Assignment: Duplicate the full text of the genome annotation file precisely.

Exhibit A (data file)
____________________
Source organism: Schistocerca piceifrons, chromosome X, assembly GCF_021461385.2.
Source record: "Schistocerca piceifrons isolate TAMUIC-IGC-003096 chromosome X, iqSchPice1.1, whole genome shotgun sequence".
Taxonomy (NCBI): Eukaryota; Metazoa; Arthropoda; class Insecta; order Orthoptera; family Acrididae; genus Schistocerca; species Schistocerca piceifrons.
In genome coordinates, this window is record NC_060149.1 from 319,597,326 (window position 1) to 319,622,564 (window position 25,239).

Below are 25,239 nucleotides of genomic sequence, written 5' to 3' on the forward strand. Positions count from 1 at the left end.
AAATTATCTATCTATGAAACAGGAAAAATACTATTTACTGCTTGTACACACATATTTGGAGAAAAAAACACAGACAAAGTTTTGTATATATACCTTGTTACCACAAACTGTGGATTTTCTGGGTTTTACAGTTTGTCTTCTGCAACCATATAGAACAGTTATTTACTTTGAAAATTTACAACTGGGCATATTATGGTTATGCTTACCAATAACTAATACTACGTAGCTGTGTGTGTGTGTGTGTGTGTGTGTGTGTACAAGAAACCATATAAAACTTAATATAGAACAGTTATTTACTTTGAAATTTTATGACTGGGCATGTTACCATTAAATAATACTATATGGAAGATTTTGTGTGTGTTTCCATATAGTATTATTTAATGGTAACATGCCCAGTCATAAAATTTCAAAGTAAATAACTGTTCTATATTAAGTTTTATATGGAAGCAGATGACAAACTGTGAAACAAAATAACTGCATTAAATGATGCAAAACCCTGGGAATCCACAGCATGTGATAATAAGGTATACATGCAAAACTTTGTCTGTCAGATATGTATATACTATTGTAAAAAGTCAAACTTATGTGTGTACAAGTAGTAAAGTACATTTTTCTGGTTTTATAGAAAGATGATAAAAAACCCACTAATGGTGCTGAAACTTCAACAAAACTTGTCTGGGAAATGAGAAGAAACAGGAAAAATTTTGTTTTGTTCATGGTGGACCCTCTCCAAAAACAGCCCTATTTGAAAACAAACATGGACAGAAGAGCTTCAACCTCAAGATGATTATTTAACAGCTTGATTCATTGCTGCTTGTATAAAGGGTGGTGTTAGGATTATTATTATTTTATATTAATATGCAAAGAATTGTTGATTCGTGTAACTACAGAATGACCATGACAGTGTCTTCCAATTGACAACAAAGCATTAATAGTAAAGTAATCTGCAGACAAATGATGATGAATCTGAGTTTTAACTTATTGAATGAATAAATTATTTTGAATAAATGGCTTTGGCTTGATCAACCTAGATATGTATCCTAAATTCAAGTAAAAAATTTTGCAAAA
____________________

Source organism: Schistocerca piceifrons, chromosome X, assembly GCF_021461385.2.
Source record: "Schistocerca piceifrons isolate TAMUIC-IGC-003096 chromosome X, iqSchPice1.1, whole genome shotgun sequence".
Taxonomy (NCBI): Eukaryota; Metazoa; Arthropoda; class Insecta; order Orthoptera; family Acrididae; genus Schistocerca; species Schistocerca piceifrons.
In genome coordinates, this window is record NC_060149.1 from 319,597,326 (window position 1) to 319,622,564 (window position 25,239).

Below are 25,239 nucleotides of genomic sequence, written 5' to 3' on the forward strand. Positions count from 1 at the left end.
AAATTATCTATCTATGAAACAGGAAAAATACTATTTACTGCTTGTACACACATATTTGGAGAAAAAAACACAGACAAAGTTTTGTATATATACCTTGTTACCACAAACTGTGGATTTTCTGGGTTTTACAGTTTGTCTTCTGCAACCATATAGAACAGTTATTTACTTTGAAAATTTACAACTGGGCATATTATGGTTATGCTTACCAATAACTAATACTACGTAGCTGTGTGTGTGTGTGTGTGTGTGTGTGTGTACAAGAAACCATATAAAACTTAATATAGAACAGTTATTTACTTTGAAATTTTATGACTGGGCATGTTACCATTAAATAATACTATATGGAAGATTTTGTGTGTGTTTCCATATAGTATTATTTAATGGTAACATGCCCAGTCATAAAATTTCAAAGTAAATAACTGTTCTATATTAAGTTTTATATGGAAGCAGATGACAAACTGTGAAACAAAATAACTGCATTAAATGATGCAAAACCCTGGGAATCCACAGCATGTGATAATAAGGTATACATGCAAAACTTTGTCTGTCAGATATGTATATACTATTGTAAAAAGTCAAACTTATGTGTGTACAAGTAGTAAAGTACATTTTTCTGGTTTTATAGAAAGATGATAAAAAACCCACTAATGGTGCTGAAACTTCAACAAAACTTGTCTGGGAAATGAGAAGAAACAGGAAAAATTTTGTTTTGTTCATGGTGGACCCTCTCCAAAAACAGCCCTATTTGAAAACAAACATGGACAGAAGAGCTTCAACCTCAAGATGATTATTTAACAGCTTGATTCATTGCTGCTTGTATAAAGGGTGGTGTTAGGATTATTATTATTTTATATTAATATGCAAAGAATTGTTGATTCGTGTAACTACAGAATGACCATGACAGTGTCTTCCAATTGACAACAAAGCATTAATAGTAAAGTAATCTGCAGACAAATGATGATGAATCTGAGTTTTAACTTATTGAATGAATAAATTATTTTGAATAAATGGCTTTGGCTTGATCAACCTAGATATGTATCCTAAATTCAAGTAAAAAATTTTGCAAAA